“"It is useless to attempt to reason a man out of a thing he was never reasoned into." ? Jonathan Swift”

Navigation Using Dead Reckoning

The traditional process for dead reckoning (DR) is graphical. See the American Practical Navigator's chapter on Dead Reckoning for more details and technical information about navigating using dead reckoning. However if you try our way, you can convert your DR information directly to Latitude and Longitude.

Warning -- Use these tables and methods at your own risk. They have been tested however we aren't responsible for their misuse or any errors that might cause an accident. Results checked against Ed Williams Great Circle Calculator.

Tools

There are some basic measurements you need to make to track your position.

  • Compass with known correction factors and magnetic variance.
  • Method for tracking your speed
  • Ability to achieve an occasional fix (GPS, Celestial, Landmarks, Buoys, etc.)
  • And as a navigation aid, your own copy of the DR tables

Rules for DR

  1. Plot Course and Speed every hour

  2. Plot all changes in course and/or speed.

  3. Plot after every Fix

  4. Plot after every line of position (Celestial Navigation)

Trick for Speed Measurements

If your instruments have failed, use the following formula and something that floats.

Speed (kts) = 0.6 * Distance / t

For example, say your boat is 30 feet long from bow to stern.  Drop a small piece of wood (yes, this is like a Dutchmans Log or Chip Log) in the water at the bow.  Start a stopwatch.  When the wood passes the stern stop the watch.  The elapsed time is "t" and the "Distance" is 30 ft.  From this you can approximate your speed.  Try this several times in different conditions and compare to your instruments and refine your technique before you need it.

Using The DR Tables

Assuming you're familiar with the basics of DR, we'll jump into the meat of the tables.  The goal is to covert the distance you've traveled on a course to Latitude and Longitude.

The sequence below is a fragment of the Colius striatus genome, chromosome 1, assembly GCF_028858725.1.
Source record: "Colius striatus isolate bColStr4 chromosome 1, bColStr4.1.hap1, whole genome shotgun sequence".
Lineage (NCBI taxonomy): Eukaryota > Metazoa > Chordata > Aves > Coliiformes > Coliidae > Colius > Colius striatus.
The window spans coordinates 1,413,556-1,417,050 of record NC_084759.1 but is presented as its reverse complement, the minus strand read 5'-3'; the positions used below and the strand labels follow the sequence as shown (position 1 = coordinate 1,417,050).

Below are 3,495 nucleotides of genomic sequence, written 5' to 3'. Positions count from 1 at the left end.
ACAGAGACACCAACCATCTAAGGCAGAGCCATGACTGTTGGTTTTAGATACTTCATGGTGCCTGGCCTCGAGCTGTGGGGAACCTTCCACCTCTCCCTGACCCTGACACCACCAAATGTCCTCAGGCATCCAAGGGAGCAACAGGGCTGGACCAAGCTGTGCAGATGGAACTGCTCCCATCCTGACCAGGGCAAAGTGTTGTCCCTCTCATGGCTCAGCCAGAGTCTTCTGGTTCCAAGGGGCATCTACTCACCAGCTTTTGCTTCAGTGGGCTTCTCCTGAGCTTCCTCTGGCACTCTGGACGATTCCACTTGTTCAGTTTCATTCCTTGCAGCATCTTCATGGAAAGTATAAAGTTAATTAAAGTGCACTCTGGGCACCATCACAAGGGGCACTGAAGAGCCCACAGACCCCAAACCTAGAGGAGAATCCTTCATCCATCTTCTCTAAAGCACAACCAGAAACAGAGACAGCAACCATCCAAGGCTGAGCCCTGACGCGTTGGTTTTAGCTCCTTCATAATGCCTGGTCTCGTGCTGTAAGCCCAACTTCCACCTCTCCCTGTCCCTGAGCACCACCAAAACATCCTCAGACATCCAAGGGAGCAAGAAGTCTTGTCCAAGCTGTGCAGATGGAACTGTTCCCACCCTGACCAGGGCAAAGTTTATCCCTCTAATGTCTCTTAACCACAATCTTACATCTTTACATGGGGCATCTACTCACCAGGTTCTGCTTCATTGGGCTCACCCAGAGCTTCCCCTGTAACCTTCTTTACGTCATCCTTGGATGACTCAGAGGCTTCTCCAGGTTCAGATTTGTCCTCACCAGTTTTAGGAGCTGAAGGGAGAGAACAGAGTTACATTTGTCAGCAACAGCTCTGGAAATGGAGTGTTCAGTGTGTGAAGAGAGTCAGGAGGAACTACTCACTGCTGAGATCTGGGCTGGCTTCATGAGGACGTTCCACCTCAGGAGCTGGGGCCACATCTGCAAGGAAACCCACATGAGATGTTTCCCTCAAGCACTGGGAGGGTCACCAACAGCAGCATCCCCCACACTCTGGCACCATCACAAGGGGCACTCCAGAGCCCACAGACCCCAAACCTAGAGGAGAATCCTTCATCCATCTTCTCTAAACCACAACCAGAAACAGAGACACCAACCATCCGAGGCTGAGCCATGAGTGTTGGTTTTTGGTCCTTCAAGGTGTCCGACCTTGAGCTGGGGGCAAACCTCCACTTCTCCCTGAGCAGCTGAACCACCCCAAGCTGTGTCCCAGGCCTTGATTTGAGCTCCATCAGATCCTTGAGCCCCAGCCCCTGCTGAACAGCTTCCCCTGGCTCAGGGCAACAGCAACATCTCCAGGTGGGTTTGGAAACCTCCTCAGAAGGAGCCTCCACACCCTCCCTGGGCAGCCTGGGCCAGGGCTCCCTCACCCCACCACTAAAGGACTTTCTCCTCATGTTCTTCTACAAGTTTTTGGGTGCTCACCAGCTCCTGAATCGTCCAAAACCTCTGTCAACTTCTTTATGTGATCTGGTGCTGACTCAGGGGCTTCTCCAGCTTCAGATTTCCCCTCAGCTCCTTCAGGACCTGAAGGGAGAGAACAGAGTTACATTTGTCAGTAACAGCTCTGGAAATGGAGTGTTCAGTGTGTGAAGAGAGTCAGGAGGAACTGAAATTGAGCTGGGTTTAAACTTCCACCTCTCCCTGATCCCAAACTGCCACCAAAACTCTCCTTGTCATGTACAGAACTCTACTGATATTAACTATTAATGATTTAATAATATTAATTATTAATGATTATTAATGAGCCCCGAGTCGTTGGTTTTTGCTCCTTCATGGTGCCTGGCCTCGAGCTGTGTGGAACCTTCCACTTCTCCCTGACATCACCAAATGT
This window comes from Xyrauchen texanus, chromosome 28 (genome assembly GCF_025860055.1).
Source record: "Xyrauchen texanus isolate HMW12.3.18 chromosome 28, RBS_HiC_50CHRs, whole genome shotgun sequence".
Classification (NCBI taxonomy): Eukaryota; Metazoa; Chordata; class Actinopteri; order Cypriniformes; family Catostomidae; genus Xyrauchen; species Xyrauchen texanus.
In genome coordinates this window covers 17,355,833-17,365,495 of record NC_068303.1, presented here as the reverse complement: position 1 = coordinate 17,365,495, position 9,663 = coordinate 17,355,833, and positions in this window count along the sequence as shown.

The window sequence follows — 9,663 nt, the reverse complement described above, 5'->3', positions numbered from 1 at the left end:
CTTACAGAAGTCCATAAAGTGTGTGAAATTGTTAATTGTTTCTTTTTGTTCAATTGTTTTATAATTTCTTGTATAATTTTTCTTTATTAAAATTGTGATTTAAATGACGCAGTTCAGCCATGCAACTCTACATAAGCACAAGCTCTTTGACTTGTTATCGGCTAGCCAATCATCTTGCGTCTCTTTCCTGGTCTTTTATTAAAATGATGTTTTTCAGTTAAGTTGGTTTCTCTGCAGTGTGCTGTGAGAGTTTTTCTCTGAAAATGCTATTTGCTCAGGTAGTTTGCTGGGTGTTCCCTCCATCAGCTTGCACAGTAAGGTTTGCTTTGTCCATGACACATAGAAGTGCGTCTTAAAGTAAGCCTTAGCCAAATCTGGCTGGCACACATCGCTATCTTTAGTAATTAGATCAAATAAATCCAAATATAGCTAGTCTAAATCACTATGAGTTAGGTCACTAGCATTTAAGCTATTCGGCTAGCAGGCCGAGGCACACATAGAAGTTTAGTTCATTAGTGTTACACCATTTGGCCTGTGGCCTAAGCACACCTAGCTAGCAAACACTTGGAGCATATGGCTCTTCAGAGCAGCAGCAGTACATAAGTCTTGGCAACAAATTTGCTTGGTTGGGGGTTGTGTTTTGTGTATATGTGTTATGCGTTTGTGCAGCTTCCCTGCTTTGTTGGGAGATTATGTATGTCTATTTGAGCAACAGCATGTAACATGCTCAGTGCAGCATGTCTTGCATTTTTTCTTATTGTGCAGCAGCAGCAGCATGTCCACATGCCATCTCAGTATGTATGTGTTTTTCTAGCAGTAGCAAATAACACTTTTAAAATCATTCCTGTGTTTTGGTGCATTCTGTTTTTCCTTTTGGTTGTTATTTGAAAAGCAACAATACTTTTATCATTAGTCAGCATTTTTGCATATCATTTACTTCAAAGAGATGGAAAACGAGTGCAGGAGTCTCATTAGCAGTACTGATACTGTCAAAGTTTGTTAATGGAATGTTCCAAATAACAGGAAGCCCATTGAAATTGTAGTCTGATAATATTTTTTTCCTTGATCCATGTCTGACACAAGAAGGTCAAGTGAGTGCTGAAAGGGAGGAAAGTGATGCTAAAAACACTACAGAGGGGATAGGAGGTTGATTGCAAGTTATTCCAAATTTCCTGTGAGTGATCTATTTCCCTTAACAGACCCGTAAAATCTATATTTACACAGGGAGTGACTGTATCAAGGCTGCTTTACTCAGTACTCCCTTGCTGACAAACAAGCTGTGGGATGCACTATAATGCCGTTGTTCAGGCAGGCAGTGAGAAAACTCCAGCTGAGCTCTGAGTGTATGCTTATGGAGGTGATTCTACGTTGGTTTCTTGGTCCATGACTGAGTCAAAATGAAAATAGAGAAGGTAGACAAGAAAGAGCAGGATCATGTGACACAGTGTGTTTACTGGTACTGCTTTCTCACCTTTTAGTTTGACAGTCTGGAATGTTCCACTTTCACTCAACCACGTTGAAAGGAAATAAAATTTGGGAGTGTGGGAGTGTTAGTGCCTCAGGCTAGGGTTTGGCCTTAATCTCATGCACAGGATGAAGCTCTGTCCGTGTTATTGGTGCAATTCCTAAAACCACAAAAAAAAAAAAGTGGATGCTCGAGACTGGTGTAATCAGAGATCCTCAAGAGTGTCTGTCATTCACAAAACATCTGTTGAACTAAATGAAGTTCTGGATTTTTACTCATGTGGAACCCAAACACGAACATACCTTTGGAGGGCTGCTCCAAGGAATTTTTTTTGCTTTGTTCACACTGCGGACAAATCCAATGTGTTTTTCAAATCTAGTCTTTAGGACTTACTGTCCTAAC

You'll also need your own copy of the DR tables.

The tables are quite simple, but you'll need a calculator.  The procedure will be explained in detail, however these are the basic steps:

  1. Using your true heading find and record your Lat Factor and Lon Factor.  Make sure you note the correct sign (positive or negative).

  2. Using your latest Fix, take the degrees from your Latitude and find the scale factors for that latitude for both the Latitude and Longitude.

  3. Multiply the distance you've traveled on that heading by the respective two factors for Lat and Lon to get the change in minutes of your latitude and longitude.

Let's take a closer look at the tables as they are used in the above procedure.  The first set of tables will convert your course into two factors, a Lat Factor and a Lon Factor.  Look at the following except from the DR tables:

True HD Lat Fact Lon Fact True HD
      (Reverse Signs)
0 1.00 0.00 180
2 1.00 -0.03 182
4 1.00 -0.07 184
6 0.99 -0.10 186
8 0.99 -0.14 188

How you use this table is by finding your heading and noting the Lat Factor or Lon Factor.  For example, say your heading (once corrected to true) is 8°.  Lat Fact=0.99 and Lon Fact=-0.14.  If your heading is 188°, just reverse the signs on the factors so Lat Fact=-0.99 and Lon Fact=0.14.

The next step is to scale the distance you've traveled according to the Latitude of your last Fix.  This can be done with the second table as shown in the following excerpt: